weekend edition sunday

Any requests for who I should come on as tonight? (That’d be in about 10 hours, at 7pm est btw)

Depending on who it is, I might be able to come up with a small thread to film for them, like I did with fem!Barty… which I still need to edit and post…



You may have heard that Alan Moore – the creator of comics like Watchmen, V for Vendetta and From Hell – is stepping back from comics to focus on other projects – like his new novel, Jerusalem, a truly epic 1200-plus-page love letter to his hometown of Northampton.

Our critic Jason Sheehan says  “Should you read it? Absolutely.”

Because it is insane in the best possible way. Overachieving in the best possible way. Digressive in the best possible way. It’s full of cowboys and dead kids, drunken poets, history, metaphysics, strange cameos, highly personal rants against everything from modern politics to the comic book industry. There are long stretches (like a couple hundred pages about a child choking on a cough drop which devolves into a mind-and-time-bending journey through history, the future, extra dimensions, the spirit realm and, mostly, Moore’s remarkable imagination) that play out like pure, mainline literary fireworks. In its best moments, it’s like a bedtime story for the overeducated and extraordinarily verbose.

Check out his full review here – and tune in to Weekend Edition this Sunday because yours truly got to GO TO NORTHAMPTON AND TALK TO ALAN MOORE OH MY GOD … and he was an absolute sweetie. But now I have to turn 2 hours of interview into six minutes of radio, so that’s a little daunting.

– Petra 

6 Ways To Use Social Callouts

Today we have a really useful post on social sourcing from Serri Graslie, a digital specialist on NPR’s Editorial Coaching & Development team. She’s no stranger to this Tumblr and once again leads the way for NPR. – Wright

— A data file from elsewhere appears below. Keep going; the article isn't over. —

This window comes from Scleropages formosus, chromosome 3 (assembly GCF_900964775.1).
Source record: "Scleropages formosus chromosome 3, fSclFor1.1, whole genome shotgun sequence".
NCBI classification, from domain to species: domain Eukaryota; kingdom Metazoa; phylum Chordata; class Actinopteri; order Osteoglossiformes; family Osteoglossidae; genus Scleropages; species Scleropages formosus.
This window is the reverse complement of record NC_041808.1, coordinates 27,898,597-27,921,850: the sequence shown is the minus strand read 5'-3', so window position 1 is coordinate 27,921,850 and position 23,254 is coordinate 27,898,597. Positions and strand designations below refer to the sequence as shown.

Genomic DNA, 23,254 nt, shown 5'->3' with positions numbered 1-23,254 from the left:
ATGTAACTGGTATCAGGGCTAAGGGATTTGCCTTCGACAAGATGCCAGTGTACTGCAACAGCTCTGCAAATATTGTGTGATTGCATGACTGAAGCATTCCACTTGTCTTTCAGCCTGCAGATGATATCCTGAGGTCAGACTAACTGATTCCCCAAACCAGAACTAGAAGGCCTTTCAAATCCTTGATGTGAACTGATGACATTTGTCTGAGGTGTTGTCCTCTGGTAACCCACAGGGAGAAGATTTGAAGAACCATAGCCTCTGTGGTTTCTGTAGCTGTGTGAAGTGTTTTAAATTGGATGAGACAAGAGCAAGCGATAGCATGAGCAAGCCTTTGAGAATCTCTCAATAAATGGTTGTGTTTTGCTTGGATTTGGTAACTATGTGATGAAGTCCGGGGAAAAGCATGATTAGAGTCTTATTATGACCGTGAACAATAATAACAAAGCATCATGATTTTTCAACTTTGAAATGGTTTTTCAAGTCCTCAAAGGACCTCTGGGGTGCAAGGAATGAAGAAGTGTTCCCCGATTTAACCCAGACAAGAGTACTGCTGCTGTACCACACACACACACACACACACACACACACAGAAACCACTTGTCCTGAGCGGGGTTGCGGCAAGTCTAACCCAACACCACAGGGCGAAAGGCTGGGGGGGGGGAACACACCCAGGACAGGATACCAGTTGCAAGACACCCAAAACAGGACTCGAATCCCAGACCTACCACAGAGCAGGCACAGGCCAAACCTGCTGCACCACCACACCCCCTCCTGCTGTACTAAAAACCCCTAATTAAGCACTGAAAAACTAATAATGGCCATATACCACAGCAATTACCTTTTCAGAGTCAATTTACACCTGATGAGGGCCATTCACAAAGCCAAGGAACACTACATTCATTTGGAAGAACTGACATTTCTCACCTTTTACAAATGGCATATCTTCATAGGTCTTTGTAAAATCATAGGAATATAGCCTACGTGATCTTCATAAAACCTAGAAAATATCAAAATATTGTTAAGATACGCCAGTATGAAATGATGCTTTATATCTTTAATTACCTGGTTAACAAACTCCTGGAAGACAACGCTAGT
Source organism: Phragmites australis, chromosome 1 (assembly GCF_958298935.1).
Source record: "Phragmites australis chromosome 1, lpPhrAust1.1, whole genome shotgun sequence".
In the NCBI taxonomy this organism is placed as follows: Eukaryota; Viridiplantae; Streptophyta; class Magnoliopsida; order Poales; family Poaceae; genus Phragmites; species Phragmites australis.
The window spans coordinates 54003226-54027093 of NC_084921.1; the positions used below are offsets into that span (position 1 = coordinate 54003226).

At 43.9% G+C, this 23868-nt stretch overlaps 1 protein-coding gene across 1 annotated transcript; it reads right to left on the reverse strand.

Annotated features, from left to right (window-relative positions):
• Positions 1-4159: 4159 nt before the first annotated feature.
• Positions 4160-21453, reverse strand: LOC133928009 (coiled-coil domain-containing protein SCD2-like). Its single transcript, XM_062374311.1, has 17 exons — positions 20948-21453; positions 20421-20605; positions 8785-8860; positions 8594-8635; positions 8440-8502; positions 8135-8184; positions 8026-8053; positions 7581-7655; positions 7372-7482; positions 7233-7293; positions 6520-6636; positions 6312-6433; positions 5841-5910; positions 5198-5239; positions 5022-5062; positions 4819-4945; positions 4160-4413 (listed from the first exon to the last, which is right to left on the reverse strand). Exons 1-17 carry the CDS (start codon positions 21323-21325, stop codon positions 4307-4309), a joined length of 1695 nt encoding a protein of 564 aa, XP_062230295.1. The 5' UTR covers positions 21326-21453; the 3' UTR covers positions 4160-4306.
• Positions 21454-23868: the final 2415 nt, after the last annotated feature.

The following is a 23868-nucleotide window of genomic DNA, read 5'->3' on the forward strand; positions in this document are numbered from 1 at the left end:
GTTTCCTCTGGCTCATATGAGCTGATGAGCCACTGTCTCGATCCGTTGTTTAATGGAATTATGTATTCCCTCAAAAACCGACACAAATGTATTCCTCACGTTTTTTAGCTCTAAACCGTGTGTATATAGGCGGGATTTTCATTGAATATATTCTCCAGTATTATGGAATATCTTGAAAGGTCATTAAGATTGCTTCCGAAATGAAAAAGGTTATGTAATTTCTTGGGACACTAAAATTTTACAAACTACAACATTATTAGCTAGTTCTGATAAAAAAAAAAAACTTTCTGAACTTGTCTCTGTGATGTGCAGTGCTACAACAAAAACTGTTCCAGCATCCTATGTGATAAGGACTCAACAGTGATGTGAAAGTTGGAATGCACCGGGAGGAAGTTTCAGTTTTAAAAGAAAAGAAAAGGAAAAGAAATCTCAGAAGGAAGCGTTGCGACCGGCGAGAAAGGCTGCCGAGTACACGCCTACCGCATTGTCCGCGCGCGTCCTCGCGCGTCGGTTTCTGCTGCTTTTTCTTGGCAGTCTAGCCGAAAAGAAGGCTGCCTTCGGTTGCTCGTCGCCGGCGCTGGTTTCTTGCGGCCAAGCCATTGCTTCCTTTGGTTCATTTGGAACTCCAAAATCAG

In public radio, it goes without saying that the public – our existing audience and otherwise – should be at the heart of everything we do. One way to bring more of those people into our reporting is through social callouts, where we ask the wider world to share their stories, photos and thoughts on any number of topics.

NPR has done a variety of these in recent years and we’ve learned a lot about what works and what doesn’t. After reviewing some basics, we’ll look at case studies for six different types of callouts.

Making a callout happen

Every callout essentially has five steps.

  1. Hone the question and pick your platforms
  2. Write the pitch
  3. Share it
  4. Review the responses; contact and vet participants
  5. Write the story; think about how to maximize responses on air and online

The first step – honing the question – is arguably the most important part. Be specific about what you’re asking for and set it up with context. Provide examples whenever possible so you can get people thinking in the same vein. Be clear about how you’ll use their answers. And consider how the reader will feel in that moment when they’re deciding whether or not they want to participate.

You should also be thinking, early on, about where you’ll share your callout. Yes, you should hit Twitter and Facebook. But you should also think about the niche online communities where your pitch might land particularly well. Reporter Danny Zwerdling, for example, shared a callout for injured nurses on a couple of nursing listservs. For this story about a corncob pipe manufacturer, St. Louis Public Radio went looking on the PipeTobacco subreddit for someone who actually smokes with one.

When sharing it, don’t be afraid to ask for help. Producer Davar Ardalan has a go-to list of well-connected people she shares her callouts with when she’s trying to reach different demographic communities, like Latinos and African Americans.

The methods for reviewing responses are largely individual. When I’m looking at answers in a spreadsheet, I like to add extra columns that allow me to sort and filter by theme, good answers, etc.

Obviously, the same rules we live with for vetting sources in every other part of journalism also apply to social sourcing. It’s easy to get burned if you don’t do approach it with a critical eye and do your homework.